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Die Aetiologie der bösartigen Geschwülste nach dem gegenwärtigen Stande der klinischen Erfahrung und der experimentellen Forschung.

JAMA. 1928;90(20):1656-1657. doi:10.1001/jama.1928.02690470062038.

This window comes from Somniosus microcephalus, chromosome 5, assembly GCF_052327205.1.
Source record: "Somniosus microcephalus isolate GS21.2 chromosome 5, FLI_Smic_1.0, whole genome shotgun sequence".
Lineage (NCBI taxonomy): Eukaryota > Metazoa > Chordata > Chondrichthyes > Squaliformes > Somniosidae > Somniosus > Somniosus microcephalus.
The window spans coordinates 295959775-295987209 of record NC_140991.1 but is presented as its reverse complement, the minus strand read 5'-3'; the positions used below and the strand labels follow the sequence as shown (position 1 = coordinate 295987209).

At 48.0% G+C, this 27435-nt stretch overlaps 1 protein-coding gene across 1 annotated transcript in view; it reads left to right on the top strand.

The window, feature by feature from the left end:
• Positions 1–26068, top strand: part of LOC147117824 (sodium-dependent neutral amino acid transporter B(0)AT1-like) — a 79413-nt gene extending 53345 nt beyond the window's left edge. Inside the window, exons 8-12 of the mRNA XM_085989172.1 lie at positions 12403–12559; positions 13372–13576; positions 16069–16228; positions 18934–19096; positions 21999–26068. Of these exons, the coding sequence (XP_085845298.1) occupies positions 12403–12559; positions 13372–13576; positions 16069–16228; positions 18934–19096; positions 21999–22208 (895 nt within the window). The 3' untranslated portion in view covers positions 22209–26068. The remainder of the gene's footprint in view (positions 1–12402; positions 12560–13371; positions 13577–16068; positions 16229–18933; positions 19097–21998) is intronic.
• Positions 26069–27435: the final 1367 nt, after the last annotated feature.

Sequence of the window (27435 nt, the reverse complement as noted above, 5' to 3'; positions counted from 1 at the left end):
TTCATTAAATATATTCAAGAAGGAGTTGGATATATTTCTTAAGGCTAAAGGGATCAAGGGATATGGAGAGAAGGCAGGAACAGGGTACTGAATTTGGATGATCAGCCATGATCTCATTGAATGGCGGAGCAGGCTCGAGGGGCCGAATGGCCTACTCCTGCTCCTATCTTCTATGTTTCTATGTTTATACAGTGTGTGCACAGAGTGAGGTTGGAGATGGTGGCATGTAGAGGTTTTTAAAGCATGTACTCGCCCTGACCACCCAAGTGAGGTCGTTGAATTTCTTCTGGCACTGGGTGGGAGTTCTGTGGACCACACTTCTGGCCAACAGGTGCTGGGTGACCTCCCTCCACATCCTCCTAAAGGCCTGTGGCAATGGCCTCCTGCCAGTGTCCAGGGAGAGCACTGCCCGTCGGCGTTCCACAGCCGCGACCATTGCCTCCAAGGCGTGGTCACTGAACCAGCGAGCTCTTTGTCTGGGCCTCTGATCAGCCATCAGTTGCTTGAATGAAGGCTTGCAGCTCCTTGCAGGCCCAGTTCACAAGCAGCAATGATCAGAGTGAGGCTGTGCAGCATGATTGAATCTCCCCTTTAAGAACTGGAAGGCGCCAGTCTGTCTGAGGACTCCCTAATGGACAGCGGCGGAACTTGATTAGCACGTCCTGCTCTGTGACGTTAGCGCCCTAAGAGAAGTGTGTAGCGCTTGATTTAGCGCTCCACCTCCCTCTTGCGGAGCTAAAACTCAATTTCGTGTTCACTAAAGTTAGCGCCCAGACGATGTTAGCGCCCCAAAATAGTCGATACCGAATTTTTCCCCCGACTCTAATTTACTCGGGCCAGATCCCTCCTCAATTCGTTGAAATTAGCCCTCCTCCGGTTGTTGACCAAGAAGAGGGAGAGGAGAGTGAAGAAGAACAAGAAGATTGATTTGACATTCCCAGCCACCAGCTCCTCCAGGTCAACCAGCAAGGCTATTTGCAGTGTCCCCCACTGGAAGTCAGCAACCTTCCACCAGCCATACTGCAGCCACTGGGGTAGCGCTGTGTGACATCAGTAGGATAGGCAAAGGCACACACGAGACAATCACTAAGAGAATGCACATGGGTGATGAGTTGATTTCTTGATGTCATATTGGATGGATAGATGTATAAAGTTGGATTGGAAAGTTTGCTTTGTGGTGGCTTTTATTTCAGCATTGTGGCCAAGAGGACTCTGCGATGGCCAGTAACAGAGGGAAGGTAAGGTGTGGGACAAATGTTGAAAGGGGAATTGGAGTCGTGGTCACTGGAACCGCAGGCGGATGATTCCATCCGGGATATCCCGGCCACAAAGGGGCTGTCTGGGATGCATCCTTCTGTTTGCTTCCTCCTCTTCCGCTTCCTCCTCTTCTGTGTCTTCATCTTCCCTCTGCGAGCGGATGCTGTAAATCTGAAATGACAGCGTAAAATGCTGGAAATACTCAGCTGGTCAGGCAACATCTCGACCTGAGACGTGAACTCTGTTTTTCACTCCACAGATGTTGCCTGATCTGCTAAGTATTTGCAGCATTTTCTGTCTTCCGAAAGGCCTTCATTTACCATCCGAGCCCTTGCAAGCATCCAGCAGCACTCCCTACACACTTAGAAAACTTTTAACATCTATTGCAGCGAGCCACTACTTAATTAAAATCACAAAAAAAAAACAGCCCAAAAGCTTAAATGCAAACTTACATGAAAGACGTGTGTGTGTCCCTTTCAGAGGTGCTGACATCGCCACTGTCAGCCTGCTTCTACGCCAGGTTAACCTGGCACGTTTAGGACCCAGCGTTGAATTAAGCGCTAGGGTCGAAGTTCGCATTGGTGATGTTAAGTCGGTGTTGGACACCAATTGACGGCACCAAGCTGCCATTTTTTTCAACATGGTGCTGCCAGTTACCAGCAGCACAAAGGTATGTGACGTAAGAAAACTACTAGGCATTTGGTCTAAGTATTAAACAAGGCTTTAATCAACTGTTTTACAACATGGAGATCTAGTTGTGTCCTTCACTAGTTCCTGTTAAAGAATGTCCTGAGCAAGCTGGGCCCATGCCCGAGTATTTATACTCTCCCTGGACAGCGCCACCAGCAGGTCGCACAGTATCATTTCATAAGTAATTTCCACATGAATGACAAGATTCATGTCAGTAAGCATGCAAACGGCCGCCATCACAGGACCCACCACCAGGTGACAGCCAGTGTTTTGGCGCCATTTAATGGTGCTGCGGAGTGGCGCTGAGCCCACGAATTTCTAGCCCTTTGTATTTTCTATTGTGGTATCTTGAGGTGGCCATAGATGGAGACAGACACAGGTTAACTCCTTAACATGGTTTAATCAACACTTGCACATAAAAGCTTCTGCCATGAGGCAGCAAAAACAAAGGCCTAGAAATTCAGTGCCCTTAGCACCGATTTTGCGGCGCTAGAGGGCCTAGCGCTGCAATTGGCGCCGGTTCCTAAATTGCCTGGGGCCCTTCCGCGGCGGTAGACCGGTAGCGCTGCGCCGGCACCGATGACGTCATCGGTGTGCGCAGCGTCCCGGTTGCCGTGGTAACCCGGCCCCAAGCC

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In textbooks of about 1900-1915, little space was devoted to the etiology of tumors. Discussions were mainly theoretical and of such phases of the subject as Cohnheim's conception of embryonal remnants, Hansemann's cell anaplasia, and Ribbert's explanation of the origin of carcinoma. Tumors of animals other than man or tumors in plants were not mentioned, and experimental investigations of tumors had just begun. Such an extensive review as this with its more than a thousand references to the literature and devoted altogether to the cause of tumors is certainly auspicious. One conclusion from its perusal is that the cancer problem is well along on the road to final solution The book presents what has been accomplished by the experimental study of tumors. Since the change of normal cells to rapidly growing cells of malignant tumors is not due to purely morphologic metamorphosis, there are scarcely any details of histology or


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